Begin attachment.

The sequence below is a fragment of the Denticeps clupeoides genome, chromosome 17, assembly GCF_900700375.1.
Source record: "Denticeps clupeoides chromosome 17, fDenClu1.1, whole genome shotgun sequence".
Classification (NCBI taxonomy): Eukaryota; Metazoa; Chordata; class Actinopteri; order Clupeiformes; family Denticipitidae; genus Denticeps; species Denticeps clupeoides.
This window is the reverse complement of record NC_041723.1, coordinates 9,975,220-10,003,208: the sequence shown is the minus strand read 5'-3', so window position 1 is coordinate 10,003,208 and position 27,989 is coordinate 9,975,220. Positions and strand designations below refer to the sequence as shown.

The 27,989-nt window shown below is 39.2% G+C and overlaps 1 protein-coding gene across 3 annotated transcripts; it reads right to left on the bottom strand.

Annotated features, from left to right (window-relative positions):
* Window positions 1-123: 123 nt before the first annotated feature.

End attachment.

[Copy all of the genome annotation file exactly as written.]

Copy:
The sequence below is a fragment of the Denticeps clupeoides genome, chromosome 17, assembly GCF_900700375.1.
Source record: "Denticeps clupeoides chromosome 17, fDenClu1.1, whole genome shotgun sequence".
Classification (NCBI taxonomy): Eukaryota; Metazoa; Chordata; class Actinopteri; order Clupeiformes; family Denticipitidae; genus Denticeps; species Denticeps clupeoides.
This window is the reverse complement of record NC_041723.1, coordinates 9,975,220-10,003,208: the sequence shown is the minus strand read 5'-3', so window position 1 is coordinate 10,003,208 and position 27,989 is coordinate 9,975,220. Positions and strand designations below refer to the sequence as shown.

The 27,989-nt window shown below is 39.2% G+C and overlaps 1 protein-coding gene across 3 annotated transcripts; it reads right to left on the bottom strand.

Annotated features, from left to right (window-relative positions):
* Window positions 1-123: 123 nt before the first annotated feature.